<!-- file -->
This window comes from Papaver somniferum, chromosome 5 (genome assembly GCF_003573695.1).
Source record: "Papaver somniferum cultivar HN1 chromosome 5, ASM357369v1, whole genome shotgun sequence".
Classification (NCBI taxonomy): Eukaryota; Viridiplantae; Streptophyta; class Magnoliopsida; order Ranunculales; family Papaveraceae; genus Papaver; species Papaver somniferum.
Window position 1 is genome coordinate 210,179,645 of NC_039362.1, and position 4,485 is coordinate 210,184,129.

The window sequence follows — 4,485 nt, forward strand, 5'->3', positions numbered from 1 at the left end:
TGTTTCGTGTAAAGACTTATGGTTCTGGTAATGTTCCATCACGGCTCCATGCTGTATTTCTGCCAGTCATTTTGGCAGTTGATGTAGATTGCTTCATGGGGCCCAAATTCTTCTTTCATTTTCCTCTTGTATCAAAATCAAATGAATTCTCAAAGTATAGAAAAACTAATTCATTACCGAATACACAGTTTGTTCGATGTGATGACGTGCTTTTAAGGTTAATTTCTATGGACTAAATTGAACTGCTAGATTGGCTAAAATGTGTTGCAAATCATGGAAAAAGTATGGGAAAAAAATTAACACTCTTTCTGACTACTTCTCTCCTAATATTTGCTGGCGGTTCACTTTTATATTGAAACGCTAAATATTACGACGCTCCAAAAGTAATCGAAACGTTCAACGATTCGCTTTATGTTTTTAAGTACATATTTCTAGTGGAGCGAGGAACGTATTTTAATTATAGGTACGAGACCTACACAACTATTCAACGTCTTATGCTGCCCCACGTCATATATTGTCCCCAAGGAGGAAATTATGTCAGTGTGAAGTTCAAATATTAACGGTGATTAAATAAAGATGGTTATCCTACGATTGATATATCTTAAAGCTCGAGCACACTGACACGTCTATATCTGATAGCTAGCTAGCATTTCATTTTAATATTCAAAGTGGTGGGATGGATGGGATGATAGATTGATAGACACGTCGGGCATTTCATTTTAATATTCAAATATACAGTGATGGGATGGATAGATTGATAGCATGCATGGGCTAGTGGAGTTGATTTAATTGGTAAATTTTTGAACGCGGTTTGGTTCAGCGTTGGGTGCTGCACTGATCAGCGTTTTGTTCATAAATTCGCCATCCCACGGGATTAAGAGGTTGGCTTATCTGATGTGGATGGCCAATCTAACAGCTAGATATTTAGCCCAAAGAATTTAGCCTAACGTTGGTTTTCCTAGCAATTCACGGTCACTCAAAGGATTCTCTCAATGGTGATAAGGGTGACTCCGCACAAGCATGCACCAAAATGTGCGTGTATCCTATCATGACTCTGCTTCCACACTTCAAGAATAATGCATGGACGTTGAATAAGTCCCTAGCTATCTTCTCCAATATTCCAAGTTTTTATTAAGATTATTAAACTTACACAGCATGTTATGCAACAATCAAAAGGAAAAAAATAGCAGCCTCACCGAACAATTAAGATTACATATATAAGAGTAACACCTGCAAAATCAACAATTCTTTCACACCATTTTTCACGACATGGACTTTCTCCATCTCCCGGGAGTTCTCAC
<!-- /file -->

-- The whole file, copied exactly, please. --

This window comes from Papaver somniferum, chromosome 5 (genome assembly GCF_003573695.1).
Source record: "Papaver somniferum cultivar HN1 chromosome 5, ASM357369v1, whole genome shotgun sequence".
Classification (NCBI taxonomy): Eukaryota; Viridiplantae; Streptophyta; class Magnoliopsida; order Ranunculales; family Papaveraceae; genus Papaver; species Papaver somniferum.
Window position 1 is genome coordinate 210,179,645 of NC_039362.1, and position 4,485 is coordinate 210,184,129.

The window sequence follows — 4,485 nt, forward strand, 5'->3', positions numbered from 1 at the left end:
TGTTTCGTGTAAAGACTTATGGTTCTGGTAATGTTCCATCACGGCTCCATGCTGTATTTCTGCCAGTCATTTTGGCAGTTGATGTAGATTGCTTCATGGGGCCCAAATTCTTCTTTCATTTTCCTCTTGTATCAAAATCAAATGAATTCTCAAAGTATAGAAAAACTAATTCATTACCGAATACACAGTTTGTTCGATGTGATGACGTGCTTTTAAGGTTAATTTCTATGGACTAAATTGAACTGCTAGATTGGCTAAAATGTGTTGCAAATCATGGAAAAAGTATGGGAAAAAAATTAACACTCTTTCTGACTACTTCTCTCCTAATATTTGCTGGCGGTTCACTTTTATATTGAAACGCTAAATATTACGACGCTCCAAAAGTAATCGAAACGTTCAACGATTCGCTTTATGTTTTTAAGTACATATTTCTAGTGGAGCGAGGAACGTATTTTAATTATAGGTACGAGACCTACACAACTATTCAACGTCTTATGCTGCCCCACGTCATATATTGTCCCCAAGGAGGAAATTATGTCAGTGTGAAGTTCAAATATTAACGGTGATTAAATAAAGATGGTTATCCTACGATTGATATATCTTAAAGCTCGAGCACACTGACACGTCTATATCTGATAGCTAGCTAGCATTTCATTTTAATATTCAAAGTGGTGGGATGGATGGGATGATAGATTGATAGACACGTCGGGCATTTCATTTTAATATTCAAATATACAGTGATGGGATGGATAGATTGATAGCATGCATGGGCTAGTGGAGTTGATTTAATTGGTAAATTTTTGAACGCGGTTTGGTTCAGCGTTGGGTGCTGCACTGATCAGCGTTTTGTTCATAAATTCGCCATCCCACGGGATTAAGAGGTTGGCTTATCTGATGTGGATGGCCAATCTAACAGCTAGATATTTAGCCCAAAGAATTTAGCCTAACGTTGGTTTTCCTAGCAATTCACGGTCACTCAAAGGATTCTCTCAATGGTGATAAGGGTGACTCCGCACAAGCATGCACCAAAATGTGCGTGTATCCTATCATGACTCTGCTTCCACACTTCAAGAATAATGCATGGACGTTGAATAAGTCCCTAGCTATCTTCTCCAATATTCCAAGTTTTTATTAAGATTATTAAACTTACACAGCATGTTATGCAACAATCAAAAGGAAAAAAATAGCAGCCTCACCGAACAATTAAGATTACATATATAAGAGTAACACCTGCAAAATCAACAATTCTTTCACACCATTTTTCACGACATGGACTTTCTCCATCTCCCGGGAGTTCTCAC